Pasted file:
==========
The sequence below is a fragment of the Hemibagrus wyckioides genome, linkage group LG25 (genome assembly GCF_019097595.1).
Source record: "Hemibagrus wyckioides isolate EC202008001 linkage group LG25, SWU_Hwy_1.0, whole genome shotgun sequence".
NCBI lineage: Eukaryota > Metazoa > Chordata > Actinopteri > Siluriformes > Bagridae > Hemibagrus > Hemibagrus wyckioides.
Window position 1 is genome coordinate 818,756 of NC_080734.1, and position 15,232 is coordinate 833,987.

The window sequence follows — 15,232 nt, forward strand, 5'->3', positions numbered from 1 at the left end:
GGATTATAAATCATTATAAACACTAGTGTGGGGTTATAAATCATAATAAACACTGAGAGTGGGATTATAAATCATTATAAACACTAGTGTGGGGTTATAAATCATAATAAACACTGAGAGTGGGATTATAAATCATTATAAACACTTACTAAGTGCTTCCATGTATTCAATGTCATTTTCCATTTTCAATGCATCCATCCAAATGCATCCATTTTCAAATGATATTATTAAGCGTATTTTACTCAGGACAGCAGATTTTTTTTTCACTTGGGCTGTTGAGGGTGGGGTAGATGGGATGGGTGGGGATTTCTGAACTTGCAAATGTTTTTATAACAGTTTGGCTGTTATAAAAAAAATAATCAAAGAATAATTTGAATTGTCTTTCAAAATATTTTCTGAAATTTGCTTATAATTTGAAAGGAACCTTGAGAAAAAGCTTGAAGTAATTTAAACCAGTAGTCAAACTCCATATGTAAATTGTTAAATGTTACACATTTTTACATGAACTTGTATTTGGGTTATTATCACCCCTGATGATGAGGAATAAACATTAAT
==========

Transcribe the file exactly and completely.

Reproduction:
The sequence below is a fragment of the Hemibagrus wyckioides genome, linkage group LG25 (genome assembly GCF_019097595.1).
Source record: "Hemibagrus wyckioides isolate EC202008001 linkage group LG25, SWU_Hwy_1.0, whole genome shotgun sequence".
NCBI lineage: Eukaryota > Metazoa > Chordata > Actinopteri > Siluriformes > Bagridae > Hemibagrus > Hemibagrus wyckioides.
Window position 1 is genome coordinate 818,756 of NC_080734.1, and position 15,232 is coordinate 833,987.

The window sequence follows — 15,232 nt, forward strand, 5'->3', positions numbered from 1 at the left end:
GGATTATAAATCATTATAAACACTAGTGTGGGGTTATAAATCATAATAAACACTGAGAGTGGGATTATAAATCATTATAAACACTAGTGTGGGGTTATAAATCATAATAAACACTGAGAGTGGGATTATAAATCATTATAAACACTTACTAAGTGCTTCCATGTATTCAATGTCATTTTCCATTTTCAATGCATCCATCCAAATGCATCCATTTTCAAATGATATTATTAAGCGTATTTTACTCAGGACAGCAGATTTTTTTTTCACTTGGGCTGTTGAGGGTGGGGTAGATGGGATGGGTGGGGATTTCTGAACTTGCAAATGTTTTTATAACAGTTTGGCTGTTATAAAAAAAATAATCAAAGAATAATTTGAATTGTCTTTCAAAATATTTTCTGAAATTTGCTTATAATTTGAAAGGAACCTTGAGAAAAAGCTTGAAGTAATTTAAACCAGTAGTCAAACTCCATATGTAAATTGTTAAATGTTACACATTTTTACATGAACTTGTATTTGGGTTATTATCACCCCTGATGATGAGGAATAAACATTAAT